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Test case: same as for #2619.
I've run it with the log profiler, and according to HeapShot (modified a bit to provide this info), there is a 42mb string and a 8mb byte array which are not referenced by any other object/root, and they're still not collected by the GC.
Applying the patch in comment #2 of #2619 is not required, but there will be other (huge) leaks without out (i.e. some noise).
Partially worked around in 72b8bf64.
The problem is that stacks are scanned conservatively, so any pointer pointing to an object (or the interior of an object) will keep that object alive. The bigger the object, the bigger the chance a pointer (or any other value that happens to look like a pointer) ends up keeping an object alive.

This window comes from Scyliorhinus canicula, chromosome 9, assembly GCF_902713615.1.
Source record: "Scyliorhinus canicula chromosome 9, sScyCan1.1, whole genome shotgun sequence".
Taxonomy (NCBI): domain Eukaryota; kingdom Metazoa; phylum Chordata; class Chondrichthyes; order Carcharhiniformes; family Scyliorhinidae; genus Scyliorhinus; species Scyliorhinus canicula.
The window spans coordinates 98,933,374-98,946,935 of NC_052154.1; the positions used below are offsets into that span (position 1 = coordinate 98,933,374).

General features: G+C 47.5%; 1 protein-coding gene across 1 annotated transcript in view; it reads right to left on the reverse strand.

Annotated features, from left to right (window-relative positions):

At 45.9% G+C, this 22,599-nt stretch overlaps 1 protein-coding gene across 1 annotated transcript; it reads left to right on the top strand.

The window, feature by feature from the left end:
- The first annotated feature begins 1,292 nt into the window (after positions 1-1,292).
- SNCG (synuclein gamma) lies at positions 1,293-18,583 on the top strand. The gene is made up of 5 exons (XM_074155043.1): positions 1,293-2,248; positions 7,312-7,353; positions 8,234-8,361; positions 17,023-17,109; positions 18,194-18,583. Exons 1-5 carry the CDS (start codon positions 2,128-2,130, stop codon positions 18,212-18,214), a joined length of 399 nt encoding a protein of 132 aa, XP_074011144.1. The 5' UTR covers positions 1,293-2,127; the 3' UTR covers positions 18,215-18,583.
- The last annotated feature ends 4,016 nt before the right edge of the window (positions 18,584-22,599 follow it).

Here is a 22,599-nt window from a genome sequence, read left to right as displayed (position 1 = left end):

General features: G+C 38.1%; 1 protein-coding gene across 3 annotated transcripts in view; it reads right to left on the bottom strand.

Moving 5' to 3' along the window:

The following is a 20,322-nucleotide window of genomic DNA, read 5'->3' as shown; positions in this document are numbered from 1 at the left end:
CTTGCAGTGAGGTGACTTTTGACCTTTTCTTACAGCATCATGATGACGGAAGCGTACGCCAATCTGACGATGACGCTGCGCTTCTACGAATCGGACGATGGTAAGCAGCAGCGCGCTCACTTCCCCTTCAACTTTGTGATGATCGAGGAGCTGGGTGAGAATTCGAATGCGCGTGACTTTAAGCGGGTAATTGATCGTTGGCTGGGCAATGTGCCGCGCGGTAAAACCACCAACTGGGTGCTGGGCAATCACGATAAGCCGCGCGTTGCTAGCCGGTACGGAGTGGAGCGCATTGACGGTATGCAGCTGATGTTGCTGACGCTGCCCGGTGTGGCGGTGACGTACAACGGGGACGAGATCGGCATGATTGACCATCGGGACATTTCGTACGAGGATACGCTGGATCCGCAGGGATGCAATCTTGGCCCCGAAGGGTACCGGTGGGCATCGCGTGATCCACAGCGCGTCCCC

The above workaround makes all but 1 (or 2 once in a while) objects to go away for the test case, the remaining object is not freed because the number of seconds since Jan 1st, 1970 happens to look like a pointer to the interior of that object (i.e. bad luck in a call to mono_sem_timedwait, the timeout value happens to point into the object when considered as a pointer) [This was seen on linux x86]
The fix(es) for bug #2619 works for this one too (it's a variation of the same thing, conservative stack scanning). Not completely fixed, but enough to not leak for the provided test case